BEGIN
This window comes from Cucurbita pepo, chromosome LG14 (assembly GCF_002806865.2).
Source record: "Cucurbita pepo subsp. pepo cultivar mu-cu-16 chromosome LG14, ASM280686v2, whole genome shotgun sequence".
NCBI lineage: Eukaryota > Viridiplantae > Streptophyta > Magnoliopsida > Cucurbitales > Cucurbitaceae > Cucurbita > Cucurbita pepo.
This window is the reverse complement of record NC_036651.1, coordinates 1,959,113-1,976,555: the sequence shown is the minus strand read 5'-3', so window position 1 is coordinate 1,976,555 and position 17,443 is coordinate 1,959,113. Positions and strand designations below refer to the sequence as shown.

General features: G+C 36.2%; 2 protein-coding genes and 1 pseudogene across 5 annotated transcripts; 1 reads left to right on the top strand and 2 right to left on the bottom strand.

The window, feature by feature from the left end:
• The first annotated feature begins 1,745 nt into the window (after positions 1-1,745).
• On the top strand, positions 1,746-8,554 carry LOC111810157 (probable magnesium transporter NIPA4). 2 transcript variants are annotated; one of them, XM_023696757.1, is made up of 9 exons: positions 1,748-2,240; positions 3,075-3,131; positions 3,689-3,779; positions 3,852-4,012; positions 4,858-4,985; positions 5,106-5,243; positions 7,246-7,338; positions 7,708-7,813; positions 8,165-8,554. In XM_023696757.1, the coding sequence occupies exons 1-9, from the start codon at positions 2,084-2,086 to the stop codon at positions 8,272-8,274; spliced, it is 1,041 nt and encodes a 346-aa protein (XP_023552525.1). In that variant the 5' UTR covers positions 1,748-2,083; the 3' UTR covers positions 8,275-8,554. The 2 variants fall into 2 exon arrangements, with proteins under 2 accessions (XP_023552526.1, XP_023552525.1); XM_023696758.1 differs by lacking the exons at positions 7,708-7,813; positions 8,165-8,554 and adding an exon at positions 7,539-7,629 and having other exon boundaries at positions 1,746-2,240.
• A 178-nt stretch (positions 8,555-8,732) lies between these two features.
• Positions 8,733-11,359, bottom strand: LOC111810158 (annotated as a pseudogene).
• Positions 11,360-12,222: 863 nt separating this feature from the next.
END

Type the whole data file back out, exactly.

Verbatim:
This window comes from Cucurbita pepo, chromosome LG14 (assembly GCF_002806865.2).
Source record: "Cucurbita pepo subsp. pepo cultivar mu-cu-16 chromosome LG14, ASM280686v2, whole genome shotgun sequence".
NCBI lineage: Eukaryota > Viridiplantae > Streptophyta > Magnoliopsida > Cucurbitales > Cucurbitaceae > Cucurbita > Cucurbita pepo.
This window is the reverse complement of record NC_036651.1, coordinates 1,959,113-1,976,555: the sequence shown is the minus strand read 5'-3', so window position 1 is coordinate 1,976,555 and position 17,443 is coordinate 1,959,113. Positions and strand designations below refer to the sequence as shown.

General features: G+C 36.2%; 2 protein-coding genes and 1 pseudogene across 5 annotated transcripts; 1 reads left to right on the top strand and 2 right to left on the bottom strand.

The window, feature by feature from the left end:
• The first annotated feature begins 1,745 nt into the window (after positions 1-1,745).
• On the top strand, positions 1,746-8,554 carry LOC111810157 (probable magnesium transporter NIPA4). 2 transcript variants are annotated; one of them, XM_023696757.1, is made up of 9 exons: positions 1,748-2,240; positions 3,075-3,131; positions 3,689-3,779; positions 3,852-4,012; positions 4,858-4,985; positions 5,106-5,243; positions 7,246-7,338; positions 7,708-7,813; positions 8,165-8,554. In XM_023696757.1, the coding sequence occupies exons 1-9, from the start codon at positions 2,084-2,086 to the stop codon at positions 8,272-8,274; spliced, it is 1,041 nt and encodes a 346-aa protein (XP_023552525.1). In that variant the 5' UTR covers positions 1,748-2,083; the 3' UTR covers positions 8,275-8,554. The 2 variants fall into 2 exon arrangements, with proteins under 2 accessions (XP_023552526.1, XP_023552525.1); XM_023696758.1 differs by lacking the exons at positions 7,708-7,813; positions 8,165-8,554 and adding an exon at positions 7,539-7,629 and having other exon boundaries at positions 1,746-2,240.
• A 178-nt stretch (positions 8,555-8,732) lies between these two features.
• Positions 8,733-11,359, bottom strand: LOC111810158 (annotated as a pseudogene).
• Positions 11,360-12,222: 863 nt separating this feature from the next.